The Back Story
Some nonprofits have been flying "under the radar" when it comes to registering to fundraise outside their home states. This is according to Gary Curtis Cannon, Attorney, and Marc Lee, CFRE, of Affinity Registration Services, a firm that handles solicitation registration for many nonprofits. In a series of webinars, Cannon and Lee are attempting to make some sense of the regulations surrounding fundraising registration. However, there is very little solid ground to stand on, it would seem.
Only one thing is sure, which is that the new IRS Form 990 has now made neglect of fundraising registration rules impossible, at least for nonprofits with incomes of more than $25,000 per year.
Those nonprofits have to file a 990 or a 990-EZ, and the new forms require information about where organizations are registered to fundraise. For example, Schedule G, Part I, Question 3 reads:
"List all states in which the organization is registered or licensed to solicit funds or has been notified it is exempt from registration or licensing."
The topic of fundraising out-of-state and where you must register is murky. A few states don't require registration at all, and there is not much uniformity state to state on the main requirements, much less on the finer details.
For instance, Lee says, "Although there is an overall exemption from registration for churches, under the header 'religious organizations,' each state defines what constitutes a religious organization differently - some broadly, some narrowly." Similarly, education and political organizations, sometimes, are exempt, depending on the state and its definitions.
Even if you raise funds only online, there is no escape from registration. Guidelines for online fundraising were adopted by the board of the National Association of State Charity Officials (NASCO) in 2001. According to those rules, any nonprofit that uses online fundraising tools to target donors in a specific state has to register in that state.
Here is some basic information and tips about fundraising registration from Cannon and Lee's webinar. Be aware, however, that you'll need to do your homework on this issue and/or get legal advice for your particular nonprofit.
- Register before you start fundraising.
- Register in your home state--this is called your state of domicile.
- Register in every state where you solicit funds. If you receive less than $250 in donations from a particular state, don't register and do not send postal mail or email to that state. It's too expensive to register where you receive little value. Several donation processing programs allow you to screen out states.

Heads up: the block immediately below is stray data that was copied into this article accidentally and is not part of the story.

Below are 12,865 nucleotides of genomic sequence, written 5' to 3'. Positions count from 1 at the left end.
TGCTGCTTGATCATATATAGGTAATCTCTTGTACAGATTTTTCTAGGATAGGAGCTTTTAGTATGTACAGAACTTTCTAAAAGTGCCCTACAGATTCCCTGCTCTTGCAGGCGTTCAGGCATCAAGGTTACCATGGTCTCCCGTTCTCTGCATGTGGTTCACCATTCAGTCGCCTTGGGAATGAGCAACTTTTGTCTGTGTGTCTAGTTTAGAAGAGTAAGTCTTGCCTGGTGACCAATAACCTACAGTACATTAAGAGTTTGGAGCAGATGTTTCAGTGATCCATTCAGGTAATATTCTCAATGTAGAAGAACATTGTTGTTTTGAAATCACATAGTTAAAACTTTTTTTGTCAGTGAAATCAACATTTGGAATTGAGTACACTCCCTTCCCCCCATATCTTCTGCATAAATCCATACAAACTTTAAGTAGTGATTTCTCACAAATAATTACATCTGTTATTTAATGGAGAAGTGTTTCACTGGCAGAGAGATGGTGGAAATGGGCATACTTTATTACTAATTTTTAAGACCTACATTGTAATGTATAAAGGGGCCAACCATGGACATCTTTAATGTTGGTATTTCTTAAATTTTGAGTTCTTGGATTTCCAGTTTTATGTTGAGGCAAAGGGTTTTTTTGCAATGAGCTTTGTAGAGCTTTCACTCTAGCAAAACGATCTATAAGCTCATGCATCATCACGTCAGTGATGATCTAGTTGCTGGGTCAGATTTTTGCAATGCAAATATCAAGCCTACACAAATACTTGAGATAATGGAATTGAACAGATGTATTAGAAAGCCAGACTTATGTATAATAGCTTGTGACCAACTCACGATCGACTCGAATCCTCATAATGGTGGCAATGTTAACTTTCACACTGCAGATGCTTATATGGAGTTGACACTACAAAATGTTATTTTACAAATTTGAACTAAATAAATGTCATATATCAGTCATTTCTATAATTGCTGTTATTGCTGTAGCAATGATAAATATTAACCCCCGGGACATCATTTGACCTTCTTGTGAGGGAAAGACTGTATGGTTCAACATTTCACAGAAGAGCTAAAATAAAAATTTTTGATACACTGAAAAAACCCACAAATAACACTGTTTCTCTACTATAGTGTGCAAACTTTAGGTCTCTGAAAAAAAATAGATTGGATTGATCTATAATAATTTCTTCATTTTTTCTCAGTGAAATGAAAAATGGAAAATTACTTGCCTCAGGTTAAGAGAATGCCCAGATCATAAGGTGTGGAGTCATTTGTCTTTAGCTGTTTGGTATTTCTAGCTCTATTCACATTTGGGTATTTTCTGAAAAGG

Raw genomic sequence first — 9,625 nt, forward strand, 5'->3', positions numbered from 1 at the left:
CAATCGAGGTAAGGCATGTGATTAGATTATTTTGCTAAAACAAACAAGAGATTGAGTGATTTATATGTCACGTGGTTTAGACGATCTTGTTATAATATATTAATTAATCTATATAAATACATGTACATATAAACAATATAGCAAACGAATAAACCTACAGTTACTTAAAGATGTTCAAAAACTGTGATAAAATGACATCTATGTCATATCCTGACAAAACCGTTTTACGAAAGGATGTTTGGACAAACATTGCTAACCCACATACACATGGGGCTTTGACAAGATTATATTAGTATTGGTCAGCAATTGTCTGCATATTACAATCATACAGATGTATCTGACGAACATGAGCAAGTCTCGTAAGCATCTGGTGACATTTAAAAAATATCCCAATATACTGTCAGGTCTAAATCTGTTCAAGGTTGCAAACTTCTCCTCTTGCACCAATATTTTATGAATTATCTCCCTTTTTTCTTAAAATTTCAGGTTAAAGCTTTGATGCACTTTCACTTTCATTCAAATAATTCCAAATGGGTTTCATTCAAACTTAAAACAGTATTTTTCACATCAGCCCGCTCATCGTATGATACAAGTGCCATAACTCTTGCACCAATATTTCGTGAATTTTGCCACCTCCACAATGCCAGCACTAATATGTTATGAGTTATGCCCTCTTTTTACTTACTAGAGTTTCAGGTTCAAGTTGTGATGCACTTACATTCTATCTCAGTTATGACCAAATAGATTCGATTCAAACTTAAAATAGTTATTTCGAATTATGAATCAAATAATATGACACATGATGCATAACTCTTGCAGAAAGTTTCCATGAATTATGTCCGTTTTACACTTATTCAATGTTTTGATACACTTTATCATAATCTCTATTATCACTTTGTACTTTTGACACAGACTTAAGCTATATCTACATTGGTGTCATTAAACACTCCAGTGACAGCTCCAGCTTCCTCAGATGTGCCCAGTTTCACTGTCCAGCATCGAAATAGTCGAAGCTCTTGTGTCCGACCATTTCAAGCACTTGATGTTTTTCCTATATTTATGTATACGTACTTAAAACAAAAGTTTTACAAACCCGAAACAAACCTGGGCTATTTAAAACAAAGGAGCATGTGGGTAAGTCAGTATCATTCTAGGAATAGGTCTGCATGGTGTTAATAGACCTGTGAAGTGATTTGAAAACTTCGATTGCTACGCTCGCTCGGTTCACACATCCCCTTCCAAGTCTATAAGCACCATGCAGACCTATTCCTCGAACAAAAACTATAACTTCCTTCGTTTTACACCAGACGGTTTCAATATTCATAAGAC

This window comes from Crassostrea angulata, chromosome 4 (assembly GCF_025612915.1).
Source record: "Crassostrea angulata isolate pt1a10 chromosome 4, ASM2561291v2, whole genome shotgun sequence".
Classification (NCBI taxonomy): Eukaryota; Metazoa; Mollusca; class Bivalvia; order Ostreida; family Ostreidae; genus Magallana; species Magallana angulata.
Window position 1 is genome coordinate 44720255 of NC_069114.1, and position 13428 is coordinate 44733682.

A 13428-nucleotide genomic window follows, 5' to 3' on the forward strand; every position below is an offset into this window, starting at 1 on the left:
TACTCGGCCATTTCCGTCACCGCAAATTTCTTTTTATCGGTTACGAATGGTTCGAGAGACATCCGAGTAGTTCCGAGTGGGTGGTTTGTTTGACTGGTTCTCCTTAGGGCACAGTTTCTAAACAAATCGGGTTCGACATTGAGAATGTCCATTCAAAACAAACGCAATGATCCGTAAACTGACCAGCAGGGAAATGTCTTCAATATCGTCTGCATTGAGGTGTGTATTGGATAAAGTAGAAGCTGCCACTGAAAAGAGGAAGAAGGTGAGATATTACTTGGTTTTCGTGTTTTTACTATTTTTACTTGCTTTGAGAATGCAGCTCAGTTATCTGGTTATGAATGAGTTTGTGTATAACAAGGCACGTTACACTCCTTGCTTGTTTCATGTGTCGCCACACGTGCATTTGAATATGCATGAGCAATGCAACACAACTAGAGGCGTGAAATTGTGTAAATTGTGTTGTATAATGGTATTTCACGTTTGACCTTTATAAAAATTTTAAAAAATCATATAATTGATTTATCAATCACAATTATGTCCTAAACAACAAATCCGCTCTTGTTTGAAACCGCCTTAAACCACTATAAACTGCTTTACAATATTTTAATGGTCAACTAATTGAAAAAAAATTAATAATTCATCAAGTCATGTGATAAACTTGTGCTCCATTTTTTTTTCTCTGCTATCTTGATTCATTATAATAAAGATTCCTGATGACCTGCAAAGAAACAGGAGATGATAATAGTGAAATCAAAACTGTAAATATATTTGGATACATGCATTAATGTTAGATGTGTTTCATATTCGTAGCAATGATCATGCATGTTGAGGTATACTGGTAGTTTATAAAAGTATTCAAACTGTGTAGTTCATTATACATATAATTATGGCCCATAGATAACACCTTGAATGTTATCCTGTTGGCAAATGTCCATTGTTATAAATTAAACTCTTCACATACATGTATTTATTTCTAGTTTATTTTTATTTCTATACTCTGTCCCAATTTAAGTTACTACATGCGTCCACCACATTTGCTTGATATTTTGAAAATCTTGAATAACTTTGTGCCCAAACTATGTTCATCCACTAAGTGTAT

- If you accept online donations, do register in Florida and New York state, even if you don't solicit there. Those states require registration for simply accepting a donation from the state. If you are a local or regional organization, consider donation software that will allow you to block donation online from other states.
- Follow the rules of each state for registration, reporting, documentation, etc.
- 38 states do accept the Unified Registration Form, but they often differ in the documentation that they require. So you can't just submit one registration to all of those states and forget it. You'll need to customize each registration with the required documents.
- In most states that require registration, you also have to renew annually. Each state's requirements are different and deadlines for renewal vary. Fees for registration differ state to state.
- If you do not register properly in other states before you fundraise, your organization risks penalties and even felony charges. Some donations have had to be given back as a result of not registering or registering too late. Your auditors and grantors will also require that your registrations are in order. Since the new 990 requires organizations to report where they are registered, it is impossible to ignore out-of-state fundraising registration.
- Do not argue with the IRS or the State Attorney Generals about fundraising registration. That is usually futile.
Because the rules for registration are not uniform, and in fact are in flux, and the paperwork and staff time to keep up is so onerous, many charities contract with third parties to take care of the chore for them. Here are some companies that your organization might want to look into. All of these companies have useful information at their websites.